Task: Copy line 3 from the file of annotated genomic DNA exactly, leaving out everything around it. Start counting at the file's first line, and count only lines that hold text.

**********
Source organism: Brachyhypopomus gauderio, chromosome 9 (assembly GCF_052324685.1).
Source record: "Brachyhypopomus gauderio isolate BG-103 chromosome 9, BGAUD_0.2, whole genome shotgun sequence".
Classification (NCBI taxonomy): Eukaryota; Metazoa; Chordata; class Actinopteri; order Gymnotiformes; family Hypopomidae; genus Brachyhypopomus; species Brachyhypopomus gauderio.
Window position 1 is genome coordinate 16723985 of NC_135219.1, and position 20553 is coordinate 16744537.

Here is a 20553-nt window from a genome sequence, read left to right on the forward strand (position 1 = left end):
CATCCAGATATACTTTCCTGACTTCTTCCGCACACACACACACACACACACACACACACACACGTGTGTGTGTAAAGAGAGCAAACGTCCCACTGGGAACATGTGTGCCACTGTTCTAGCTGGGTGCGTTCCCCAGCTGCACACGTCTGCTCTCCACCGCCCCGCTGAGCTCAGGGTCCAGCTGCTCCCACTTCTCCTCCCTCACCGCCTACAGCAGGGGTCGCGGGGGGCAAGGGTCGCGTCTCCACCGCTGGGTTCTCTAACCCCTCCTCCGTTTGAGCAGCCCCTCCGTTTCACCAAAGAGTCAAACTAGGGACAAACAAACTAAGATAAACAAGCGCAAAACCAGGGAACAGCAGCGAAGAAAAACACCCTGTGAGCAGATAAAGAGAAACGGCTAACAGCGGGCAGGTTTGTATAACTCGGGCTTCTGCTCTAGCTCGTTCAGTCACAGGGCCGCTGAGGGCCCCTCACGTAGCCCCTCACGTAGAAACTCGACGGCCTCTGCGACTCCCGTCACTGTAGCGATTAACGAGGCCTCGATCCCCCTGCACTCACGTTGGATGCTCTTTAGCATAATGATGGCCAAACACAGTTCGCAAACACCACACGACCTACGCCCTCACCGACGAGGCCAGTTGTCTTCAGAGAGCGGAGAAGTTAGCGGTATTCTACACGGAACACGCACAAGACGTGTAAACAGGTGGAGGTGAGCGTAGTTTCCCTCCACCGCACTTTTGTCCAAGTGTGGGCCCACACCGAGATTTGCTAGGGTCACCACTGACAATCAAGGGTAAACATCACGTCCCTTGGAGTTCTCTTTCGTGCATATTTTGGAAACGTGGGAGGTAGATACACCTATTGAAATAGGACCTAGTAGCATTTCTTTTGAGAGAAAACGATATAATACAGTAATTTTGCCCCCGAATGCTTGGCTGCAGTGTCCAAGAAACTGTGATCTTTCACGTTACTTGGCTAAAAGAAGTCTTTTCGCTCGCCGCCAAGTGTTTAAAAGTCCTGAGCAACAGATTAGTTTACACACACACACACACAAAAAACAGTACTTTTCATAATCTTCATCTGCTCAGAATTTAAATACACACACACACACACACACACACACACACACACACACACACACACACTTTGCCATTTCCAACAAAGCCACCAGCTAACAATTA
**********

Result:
Classification (NCBI taxonomy): Eukaryota; Metazoa; Chordata; class Actinopteri; order Gymnotiformes; family Hypopomidae; genus Brachyhypopomus; species Brachyhypopomus gauderio.